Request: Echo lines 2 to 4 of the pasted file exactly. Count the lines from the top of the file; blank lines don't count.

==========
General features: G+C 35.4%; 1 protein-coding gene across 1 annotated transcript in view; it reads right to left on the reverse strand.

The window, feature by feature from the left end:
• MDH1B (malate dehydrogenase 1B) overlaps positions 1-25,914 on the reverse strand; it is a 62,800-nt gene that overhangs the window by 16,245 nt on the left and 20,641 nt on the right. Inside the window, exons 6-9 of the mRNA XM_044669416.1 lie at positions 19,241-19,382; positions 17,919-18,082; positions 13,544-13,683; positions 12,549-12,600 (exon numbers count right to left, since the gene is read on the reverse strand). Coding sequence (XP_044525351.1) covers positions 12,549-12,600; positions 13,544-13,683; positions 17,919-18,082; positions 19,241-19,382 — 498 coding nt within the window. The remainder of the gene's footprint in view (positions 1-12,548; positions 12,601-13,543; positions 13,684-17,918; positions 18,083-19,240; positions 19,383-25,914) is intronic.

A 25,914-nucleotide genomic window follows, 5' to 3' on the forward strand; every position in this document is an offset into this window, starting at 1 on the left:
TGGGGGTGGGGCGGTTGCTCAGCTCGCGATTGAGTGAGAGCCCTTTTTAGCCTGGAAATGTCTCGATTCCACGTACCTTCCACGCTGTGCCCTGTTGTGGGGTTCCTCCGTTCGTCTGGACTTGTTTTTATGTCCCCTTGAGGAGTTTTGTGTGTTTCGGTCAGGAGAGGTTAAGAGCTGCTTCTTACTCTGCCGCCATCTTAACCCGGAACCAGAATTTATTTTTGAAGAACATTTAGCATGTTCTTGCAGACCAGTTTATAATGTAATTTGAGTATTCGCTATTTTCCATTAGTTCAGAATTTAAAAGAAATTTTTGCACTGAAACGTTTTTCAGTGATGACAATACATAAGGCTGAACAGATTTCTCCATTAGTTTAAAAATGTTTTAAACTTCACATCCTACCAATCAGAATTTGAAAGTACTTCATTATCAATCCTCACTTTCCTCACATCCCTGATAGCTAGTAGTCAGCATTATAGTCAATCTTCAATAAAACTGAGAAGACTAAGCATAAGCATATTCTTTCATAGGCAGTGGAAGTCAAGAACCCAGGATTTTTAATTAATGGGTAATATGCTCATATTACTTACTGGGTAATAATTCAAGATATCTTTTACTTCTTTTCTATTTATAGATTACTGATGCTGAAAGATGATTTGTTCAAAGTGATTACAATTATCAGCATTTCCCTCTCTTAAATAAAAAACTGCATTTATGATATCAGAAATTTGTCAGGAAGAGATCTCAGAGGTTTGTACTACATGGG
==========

The window, feature by feature from the left end:
• MDH1B (malate dehydrogenase 1B) overlaps positions 1-25,914 on the reverse strand; it is a 62,800-nt gene that overhangs the window by 16,245 nt on the left and 20,641 nt on the right. Inside the window, exons 6-9 of the mRNA XM_044669416.1 lie at positions 19,241-19,382; positions 17,919-18,082; positions 13,544-13,683; positions 12,549-12,600 (exon numbers count right to left, since the gene is read on the reverse strand). Coding sequence (XP_044525351.1) covers positions 12,549-12,600; positions 13,544-13,683; positions 17,919-18,082; positions 19,241-19,382 — 498 coding nt within the window. The remainder of the gene's footprint in view (positions 1-12,548; positions 12,601-13,543; positions 13,684-17,918; positions 18,083-19,240; positions 19,383-25,914) is intronic.

A 25,914-nucleotide genomic window follows, 5' to 3' on the forward strand; every position in this document is an offset into this window, starting at 1 on the left: